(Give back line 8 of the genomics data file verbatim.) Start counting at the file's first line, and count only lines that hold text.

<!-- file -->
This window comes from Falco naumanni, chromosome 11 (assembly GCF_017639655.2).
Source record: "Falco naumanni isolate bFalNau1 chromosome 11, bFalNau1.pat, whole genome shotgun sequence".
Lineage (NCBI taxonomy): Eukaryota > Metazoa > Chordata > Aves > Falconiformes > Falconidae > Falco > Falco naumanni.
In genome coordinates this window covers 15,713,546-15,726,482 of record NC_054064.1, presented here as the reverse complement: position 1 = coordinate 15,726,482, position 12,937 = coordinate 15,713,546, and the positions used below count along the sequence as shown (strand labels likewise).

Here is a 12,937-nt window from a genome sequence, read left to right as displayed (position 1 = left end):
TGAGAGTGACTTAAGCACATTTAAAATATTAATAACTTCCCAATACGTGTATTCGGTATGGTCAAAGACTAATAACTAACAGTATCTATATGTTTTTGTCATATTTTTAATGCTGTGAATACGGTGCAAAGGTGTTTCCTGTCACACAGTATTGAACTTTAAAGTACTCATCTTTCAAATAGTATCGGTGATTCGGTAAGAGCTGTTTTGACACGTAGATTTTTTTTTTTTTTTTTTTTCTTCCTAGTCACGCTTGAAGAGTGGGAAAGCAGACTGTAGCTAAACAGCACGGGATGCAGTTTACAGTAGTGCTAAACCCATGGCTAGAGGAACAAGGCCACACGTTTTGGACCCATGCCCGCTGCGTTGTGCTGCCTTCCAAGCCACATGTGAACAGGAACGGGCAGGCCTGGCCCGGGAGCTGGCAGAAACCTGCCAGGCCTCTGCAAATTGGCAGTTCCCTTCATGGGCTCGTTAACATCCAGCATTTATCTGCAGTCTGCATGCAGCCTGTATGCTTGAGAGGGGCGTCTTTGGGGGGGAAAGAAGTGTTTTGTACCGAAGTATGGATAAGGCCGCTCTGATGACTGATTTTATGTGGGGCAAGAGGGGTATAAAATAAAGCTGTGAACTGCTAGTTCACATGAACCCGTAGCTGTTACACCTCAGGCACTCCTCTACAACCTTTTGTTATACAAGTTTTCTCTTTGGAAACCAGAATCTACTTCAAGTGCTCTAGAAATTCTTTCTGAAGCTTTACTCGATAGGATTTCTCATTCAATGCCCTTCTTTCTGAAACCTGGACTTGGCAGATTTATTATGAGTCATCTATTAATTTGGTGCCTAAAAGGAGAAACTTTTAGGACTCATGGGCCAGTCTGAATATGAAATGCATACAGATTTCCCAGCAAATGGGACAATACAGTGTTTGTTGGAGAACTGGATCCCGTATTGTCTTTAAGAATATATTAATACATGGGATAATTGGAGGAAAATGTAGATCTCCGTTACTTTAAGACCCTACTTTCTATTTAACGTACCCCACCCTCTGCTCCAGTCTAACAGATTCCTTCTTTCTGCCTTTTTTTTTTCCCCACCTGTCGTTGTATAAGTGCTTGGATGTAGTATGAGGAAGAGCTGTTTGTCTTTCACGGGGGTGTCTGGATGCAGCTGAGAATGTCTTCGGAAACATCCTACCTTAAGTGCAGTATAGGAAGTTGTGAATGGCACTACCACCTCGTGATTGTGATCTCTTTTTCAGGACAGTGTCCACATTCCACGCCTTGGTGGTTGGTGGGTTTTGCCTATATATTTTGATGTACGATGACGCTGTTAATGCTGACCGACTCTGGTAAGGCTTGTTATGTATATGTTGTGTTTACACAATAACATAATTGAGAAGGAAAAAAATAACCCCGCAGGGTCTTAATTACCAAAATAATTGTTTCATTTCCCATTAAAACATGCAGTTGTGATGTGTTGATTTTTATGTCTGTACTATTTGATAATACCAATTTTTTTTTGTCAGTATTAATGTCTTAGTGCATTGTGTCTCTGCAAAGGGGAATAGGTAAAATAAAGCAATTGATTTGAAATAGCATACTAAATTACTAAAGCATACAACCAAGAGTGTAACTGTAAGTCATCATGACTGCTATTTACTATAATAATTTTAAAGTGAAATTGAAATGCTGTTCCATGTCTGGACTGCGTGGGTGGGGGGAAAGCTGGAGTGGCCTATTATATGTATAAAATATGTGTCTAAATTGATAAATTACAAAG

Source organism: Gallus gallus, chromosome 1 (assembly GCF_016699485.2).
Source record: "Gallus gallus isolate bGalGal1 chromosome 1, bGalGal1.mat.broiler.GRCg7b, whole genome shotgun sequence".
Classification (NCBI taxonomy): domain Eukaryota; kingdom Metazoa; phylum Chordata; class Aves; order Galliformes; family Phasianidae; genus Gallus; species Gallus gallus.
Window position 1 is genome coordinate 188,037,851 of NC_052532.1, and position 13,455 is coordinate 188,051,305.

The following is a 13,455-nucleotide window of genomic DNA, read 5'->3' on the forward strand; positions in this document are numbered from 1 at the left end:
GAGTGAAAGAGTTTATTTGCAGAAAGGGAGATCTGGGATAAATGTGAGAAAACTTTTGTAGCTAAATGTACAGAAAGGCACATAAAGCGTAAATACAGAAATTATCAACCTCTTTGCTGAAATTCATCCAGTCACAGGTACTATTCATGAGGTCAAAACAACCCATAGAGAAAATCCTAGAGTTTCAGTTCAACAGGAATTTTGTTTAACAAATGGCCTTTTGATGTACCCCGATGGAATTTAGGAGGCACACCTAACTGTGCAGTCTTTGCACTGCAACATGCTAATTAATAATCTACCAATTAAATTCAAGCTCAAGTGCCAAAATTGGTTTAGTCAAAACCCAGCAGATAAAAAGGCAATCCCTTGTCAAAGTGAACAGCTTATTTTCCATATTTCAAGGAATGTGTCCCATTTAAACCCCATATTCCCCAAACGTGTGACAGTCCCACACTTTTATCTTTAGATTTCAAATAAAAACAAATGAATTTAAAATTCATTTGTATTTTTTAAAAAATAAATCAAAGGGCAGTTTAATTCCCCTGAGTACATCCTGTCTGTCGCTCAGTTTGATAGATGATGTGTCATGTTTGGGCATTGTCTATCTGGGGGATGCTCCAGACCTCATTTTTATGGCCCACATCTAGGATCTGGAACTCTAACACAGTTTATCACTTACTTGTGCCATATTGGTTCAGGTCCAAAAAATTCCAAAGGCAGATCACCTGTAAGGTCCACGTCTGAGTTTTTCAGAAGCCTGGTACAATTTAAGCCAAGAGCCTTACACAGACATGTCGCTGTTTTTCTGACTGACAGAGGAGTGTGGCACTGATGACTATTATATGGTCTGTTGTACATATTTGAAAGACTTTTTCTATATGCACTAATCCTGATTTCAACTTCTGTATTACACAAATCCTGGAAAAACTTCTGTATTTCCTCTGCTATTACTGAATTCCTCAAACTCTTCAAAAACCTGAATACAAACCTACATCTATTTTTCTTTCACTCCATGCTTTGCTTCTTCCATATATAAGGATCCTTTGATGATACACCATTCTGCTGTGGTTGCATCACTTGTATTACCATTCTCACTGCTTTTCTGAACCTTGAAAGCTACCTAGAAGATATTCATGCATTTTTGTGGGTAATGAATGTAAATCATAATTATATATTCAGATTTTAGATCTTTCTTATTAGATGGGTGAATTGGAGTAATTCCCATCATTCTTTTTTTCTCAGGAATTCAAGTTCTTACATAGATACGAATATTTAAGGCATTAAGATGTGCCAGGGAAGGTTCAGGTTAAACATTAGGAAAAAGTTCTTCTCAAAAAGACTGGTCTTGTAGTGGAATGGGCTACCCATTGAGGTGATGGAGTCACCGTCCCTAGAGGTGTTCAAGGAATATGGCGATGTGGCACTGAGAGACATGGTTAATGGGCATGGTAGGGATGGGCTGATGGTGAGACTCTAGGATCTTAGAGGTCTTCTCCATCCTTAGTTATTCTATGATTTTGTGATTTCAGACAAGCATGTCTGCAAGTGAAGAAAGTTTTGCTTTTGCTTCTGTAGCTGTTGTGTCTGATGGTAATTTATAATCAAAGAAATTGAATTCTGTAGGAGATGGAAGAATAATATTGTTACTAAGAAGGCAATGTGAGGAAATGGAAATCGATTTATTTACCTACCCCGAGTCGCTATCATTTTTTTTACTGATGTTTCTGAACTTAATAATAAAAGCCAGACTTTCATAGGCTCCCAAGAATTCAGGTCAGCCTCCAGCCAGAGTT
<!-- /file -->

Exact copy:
Source record: "Gallus gallus isolate bGalGal1 chromosome 1, bGalGal1.mat.broiler.GRCg7b, whole genome shotgun sequence".